A $50 million gift to George Mason University’s Antonin Scalia Law School earlier this year, from the estate of Allison and Dorothy Rouse, has some faculty members worried about its implications for academic freedom. Documents obtained by the group UnKoch My Campus and shared last week show that the Rouse trust ordered that the funds be used “as an endowment to fund a chair or chairs that will promote the conservative principles of governance, statesmanship, high morals, civil and religious freedom and the study of the U.S. Constitution.” The Associated Press reported that the university says the trust has no role in selecting professors, and that the curricular specification is nothing unusual. But when a campus gift committee reviewed the deal last year, administrators omitted the word “conservative,” according to minutes of the meeting. The university said minutes are a snapshot and that the committee reviewed the gift agreement in full. But some professors contend the omission is meaningful, especially considering past concerns about funding at George Mason.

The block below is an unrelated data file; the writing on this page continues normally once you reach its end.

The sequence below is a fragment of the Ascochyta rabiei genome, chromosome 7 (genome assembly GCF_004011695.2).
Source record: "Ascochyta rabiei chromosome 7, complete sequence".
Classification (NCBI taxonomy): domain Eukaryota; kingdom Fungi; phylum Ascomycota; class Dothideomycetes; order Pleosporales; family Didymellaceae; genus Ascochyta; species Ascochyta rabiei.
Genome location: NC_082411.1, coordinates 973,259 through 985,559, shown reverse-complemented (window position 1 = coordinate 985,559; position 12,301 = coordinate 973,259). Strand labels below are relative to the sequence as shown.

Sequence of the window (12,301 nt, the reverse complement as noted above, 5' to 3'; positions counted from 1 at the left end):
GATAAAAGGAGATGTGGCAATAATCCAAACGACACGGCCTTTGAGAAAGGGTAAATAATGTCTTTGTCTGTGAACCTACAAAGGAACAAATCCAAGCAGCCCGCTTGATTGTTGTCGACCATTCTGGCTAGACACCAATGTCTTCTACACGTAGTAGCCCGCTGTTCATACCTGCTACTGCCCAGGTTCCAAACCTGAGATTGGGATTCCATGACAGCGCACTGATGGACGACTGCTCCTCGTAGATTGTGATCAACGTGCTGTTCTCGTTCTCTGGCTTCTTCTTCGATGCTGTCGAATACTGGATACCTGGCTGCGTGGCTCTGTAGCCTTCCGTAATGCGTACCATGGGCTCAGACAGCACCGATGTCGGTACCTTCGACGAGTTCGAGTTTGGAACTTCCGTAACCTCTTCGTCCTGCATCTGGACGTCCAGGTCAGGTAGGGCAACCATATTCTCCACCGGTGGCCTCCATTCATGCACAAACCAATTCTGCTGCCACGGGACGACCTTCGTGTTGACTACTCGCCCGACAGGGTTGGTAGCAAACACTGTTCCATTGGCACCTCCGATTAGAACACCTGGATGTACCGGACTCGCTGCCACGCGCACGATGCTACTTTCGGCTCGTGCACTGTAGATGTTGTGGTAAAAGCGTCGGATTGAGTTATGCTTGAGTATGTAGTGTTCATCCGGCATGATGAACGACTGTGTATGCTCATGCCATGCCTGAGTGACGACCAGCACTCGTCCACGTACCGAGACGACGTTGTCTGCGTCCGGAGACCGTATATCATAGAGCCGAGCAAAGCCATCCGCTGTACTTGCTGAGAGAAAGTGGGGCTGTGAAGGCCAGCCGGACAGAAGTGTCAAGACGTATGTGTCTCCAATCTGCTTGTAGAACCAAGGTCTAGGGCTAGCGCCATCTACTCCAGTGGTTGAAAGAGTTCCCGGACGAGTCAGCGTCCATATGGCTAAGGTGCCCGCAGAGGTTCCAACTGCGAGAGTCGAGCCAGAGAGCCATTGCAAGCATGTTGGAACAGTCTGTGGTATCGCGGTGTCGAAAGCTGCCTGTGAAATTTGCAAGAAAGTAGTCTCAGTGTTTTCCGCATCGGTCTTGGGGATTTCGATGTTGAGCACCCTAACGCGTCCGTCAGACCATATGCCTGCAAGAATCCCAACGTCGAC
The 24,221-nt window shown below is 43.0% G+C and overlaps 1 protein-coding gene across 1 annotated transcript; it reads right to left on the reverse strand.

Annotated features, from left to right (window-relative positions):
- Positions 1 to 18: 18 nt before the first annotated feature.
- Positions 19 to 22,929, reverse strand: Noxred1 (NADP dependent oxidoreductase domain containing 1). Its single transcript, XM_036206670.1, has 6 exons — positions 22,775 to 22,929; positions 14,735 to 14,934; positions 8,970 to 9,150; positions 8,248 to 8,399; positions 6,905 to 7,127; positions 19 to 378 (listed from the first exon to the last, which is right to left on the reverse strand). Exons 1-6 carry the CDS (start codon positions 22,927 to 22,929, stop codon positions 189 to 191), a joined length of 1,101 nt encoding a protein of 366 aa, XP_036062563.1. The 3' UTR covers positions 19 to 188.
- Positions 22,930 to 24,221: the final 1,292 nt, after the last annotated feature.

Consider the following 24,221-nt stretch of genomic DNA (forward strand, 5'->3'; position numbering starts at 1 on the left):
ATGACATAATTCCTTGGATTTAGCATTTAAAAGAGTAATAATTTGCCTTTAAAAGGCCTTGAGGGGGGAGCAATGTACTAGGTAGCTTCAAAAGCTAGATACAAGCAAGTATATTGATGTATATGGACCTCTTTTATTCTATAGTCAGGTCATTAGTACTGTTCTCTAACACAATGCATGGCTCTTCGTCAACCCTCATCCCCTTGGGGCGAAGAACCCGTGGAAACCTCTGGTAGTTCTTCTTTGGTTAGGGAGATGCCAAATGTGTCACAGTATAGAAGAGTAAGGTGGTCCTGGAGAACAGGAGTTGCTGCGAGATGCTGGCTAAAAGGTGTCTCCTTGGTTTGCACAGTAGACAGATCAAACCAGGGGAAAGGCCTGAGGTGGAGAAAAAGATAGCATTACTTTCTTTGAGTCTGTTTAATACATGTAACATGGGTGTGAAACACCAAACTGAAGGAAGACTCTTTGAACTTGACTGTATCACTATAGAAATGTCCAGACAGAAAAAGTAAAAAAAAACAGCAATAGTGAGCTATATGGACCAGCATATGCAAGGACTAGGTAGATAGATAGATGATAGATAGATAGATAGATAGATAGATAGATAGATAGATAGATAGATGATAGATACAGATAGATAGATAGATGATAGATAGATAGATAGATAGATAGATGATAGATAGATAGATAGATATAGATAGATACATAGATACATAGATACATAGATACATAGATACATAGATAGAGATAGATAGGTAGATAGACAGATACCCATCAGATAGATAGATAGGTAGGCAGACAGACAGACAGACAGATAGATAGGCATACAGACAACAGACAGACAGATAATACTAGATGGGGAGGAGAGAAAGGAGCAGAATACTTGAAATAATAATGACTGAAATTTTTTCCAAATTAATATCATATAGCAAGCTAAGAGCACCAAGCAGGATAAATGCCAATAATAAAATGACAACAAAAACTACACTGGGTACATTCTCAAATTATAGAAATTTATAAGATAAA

Alarms have sounded about one of George Mason’s former faculty members in recent days, as well. The Star Tribune reported that the Charlemagne Institute, a Minnesota think tank dedicated to what it calls “defending and advancing Western civilization,” parted ways with senior fellow John Elliott for praising white nationalism and Adolf Hitler in a private email group known as “Morning Hate.” Elliott previously directed the journalism program at the Institute for Humane Studies, a Charles Koch Foundation-funded think tank at George Mason. He left in 2013. Splinter News first reported on Elliott’s comments. It notes that he drew former mentees into the group, including a former intern from George Mason. Elliott told Splinter that he apologized for his comments and rejects white nationalism.

Inside Higher Ed